MRSA
Wednesday, November 7, 2012 at 12:39AM
Stella Galichia in MRSA, infection, skin infection

In clinical practice all over the country, physicians have seen an alarming increase in the number of MRSA cases coming into our exam rooms and emergency rooms. The conventional thinking is that certain populations are particularly vulnerable to this bacterial infection – those in hospitals, the elderly, young children, or those with lowered immune systems – but it’s increasingly (and disturbingly) common for healthy adults and children to contract MRSA and its devastating spread throughout the body.

Many people haven’t heard of MRSA, or, methicillin-resistant Staphylococcus aureus, but we all increasingly should familiarize ourselves with this potentially deadly bacterial infection. Staph infection has been around forever, but MRSA was only detected in 1961, shortly after physicians began to use the methicillin antibiotic to treat staph infections. The MRSA bacterium was initially isolated as particularly resistant to synthetic penicillin treatment. Even as technologies have progressed, MRSA is still a dangerous and difficult infection to fight.

MRSA is a skin infection, and is usually contracted by direct contact with infected skin, mucus, or the particulates of an infected person’s cough. However, the bacteria can also spread through touching towels, clothing, or other objects in contact with an infected person. At special risk are those with lowered immune systems, children in daycares and germ-prone environments, hospital patients and workers, diabetics, and the elderly. People with obvious skin breaks (surgical patients, burn victims, those who have intravenous lines, etc.) or chronic diseases (such as cancer or HIV) need to be especially cautious of all potential infectious bacteria in or around their living environments.

Normal skin tissue usually doesn’t allow MRSA bacteria to develop, however if there are cuts, abrasions, or other skin issues (such as psoriasis), MRSA has an opportune environment to grow. MRSA can easily pass amongst people in close quarters that may share towels, sinks, door handles, etc. This may be one reason for MRSA outbreaks in unlikely (i.e., “healthy”) populations, such as sports teams, dormitories, or military personnel. For prevention’s sake, be sure to wash your hands often, clean linens often, wear gloves when cleaning house, and make sure to clean kitchens, laundry facilities, and bathrooms as thoroughly and often as possible.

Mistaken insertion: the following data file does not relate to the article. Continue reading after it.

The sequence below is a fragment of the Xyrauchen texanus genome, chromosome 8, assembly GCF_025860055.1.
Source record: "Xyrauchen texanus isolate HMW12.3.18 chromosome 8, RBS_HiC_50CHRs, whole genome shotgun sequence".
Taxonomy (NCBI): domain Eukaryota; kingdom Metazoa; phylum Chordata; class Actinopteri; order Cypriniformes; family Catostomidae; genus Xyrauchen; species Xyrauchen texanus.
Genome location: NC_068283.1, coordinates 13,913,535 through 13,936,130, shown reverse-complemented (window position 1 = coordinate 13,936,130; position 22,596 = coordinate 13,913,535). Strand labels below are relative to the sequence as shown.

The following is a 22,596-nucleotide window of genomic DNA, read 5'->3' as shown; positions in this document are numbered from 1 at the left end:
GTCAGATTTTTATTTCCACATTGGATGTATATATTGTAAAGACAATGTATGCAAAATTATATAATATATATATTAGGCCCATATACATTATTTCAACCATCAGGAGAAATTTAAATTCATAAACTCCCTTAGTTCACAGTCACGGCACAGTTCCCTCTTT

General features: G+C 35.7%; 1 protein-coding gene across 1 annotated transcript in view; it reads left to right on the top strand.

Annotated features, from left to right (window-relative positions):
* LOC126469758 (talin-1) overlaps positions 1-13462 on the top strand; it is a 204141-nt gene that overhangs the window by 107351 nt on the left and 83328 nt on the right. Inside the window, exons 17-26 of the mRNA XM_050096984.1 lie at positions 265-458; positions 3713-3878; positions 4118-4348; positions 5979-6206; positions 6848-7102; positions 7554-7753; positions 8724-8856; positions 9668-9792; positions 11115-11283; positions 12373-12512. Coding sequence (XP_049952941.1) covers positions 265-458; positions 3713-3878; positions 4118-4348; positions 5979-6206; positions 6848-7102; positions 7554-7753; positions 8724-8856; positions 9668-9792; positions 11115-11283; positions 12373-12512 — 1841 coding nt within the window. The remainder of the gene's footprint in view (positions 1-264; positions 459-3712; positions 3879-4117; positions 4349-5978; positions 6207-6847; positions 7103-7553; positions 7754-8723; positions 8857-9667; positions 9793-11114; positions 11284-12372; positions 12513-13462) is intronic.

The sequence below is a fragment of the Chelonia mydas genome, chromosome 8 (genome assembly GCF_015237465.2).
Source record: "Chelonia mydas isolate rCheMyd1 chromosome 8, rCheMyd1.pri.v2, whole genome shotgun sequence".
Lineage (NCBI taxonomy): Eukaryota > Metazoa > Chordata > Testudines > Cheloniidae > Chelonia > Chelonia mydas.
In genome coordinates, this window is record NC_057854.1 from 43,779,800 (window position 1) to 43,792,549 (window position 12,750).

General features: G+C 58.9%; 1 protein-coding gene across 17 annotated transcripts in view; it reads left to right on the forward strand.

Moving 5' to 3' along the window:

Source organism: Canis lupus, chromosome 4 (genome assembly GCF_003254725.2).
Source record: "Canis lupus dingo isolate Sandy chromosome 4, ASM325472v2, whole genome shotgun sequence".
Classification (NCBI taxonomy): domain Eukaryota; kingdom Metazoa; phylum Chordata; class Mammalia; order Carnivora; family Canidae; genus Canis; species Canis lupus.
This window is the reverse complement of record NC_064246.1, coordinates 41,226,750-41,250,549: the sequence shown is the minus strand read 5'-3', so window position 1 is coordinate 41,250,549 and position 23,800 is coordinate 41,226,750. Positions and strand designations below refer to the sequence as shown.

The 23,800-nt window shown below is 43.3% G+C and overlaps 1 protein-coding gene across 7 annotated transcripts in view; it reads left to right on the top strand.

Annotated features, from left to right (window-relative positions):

The major presenting symptom is a rash or small area that looks like a boil, pimple, or sty. Often these lesions are mistaken for spider bites. Other symptoms include cellulitis, red, warm and tender to touch, abscesses, carbuncles (infections larger than abscesses, with several openings to the skin), or impetigo (skin infection with pus-filled blisters). MRSA spreads quickly, and can pervade any major organ system. Often accompanying these skin lesions are any number of the following symptoms: fever, chills, joint pain, low blood pressure, headaches, shortness of breath, and all-over-body rash. Patients presenting these symptoms need immediate medical attention, especially if accompanied by a skin infection.

Make sure to tell your physician if you or your loved one is experiencing these symptoms. If you go to the emergency room or see a physician about a seemingly unrelated condition, I implore you to tell them about your skin – for your health and the health of those around you. MRSA screening is typically done by a nasal swab. The results are back within two hours. If there is an open sore or drainage from a wound, samples can be obtained but results are often delayed by 48 hours or more for a culture to grow.  In severe cases, blood cultures may be obtained as well. First line of treatment for mild abscesses is incision and drainage, followed by antibiotics (possibly Bactrim, Vibramycin, or Cleocin). More severe cases may require hospitalization and IV antibiotics.

MRSA infections can create life-threatening complications including necrotizing fasciitis, endocarditis (an infection of the lining around the heart), bone infection, pneumonia, or sepsis (blood infection). At worst, MRSA can lead to permanent damage of organ systems or death. I have seen more of these infections in completely healthy individuals and immediate treatment is necessary to avoid more severe complications. Ignoring what looks like a bug bite can lead to major problems.

 

Article originally appeared on GalichiaRadio.com - Take Your Health to Heart Radio Program (http://www.galichiaradio.com/).
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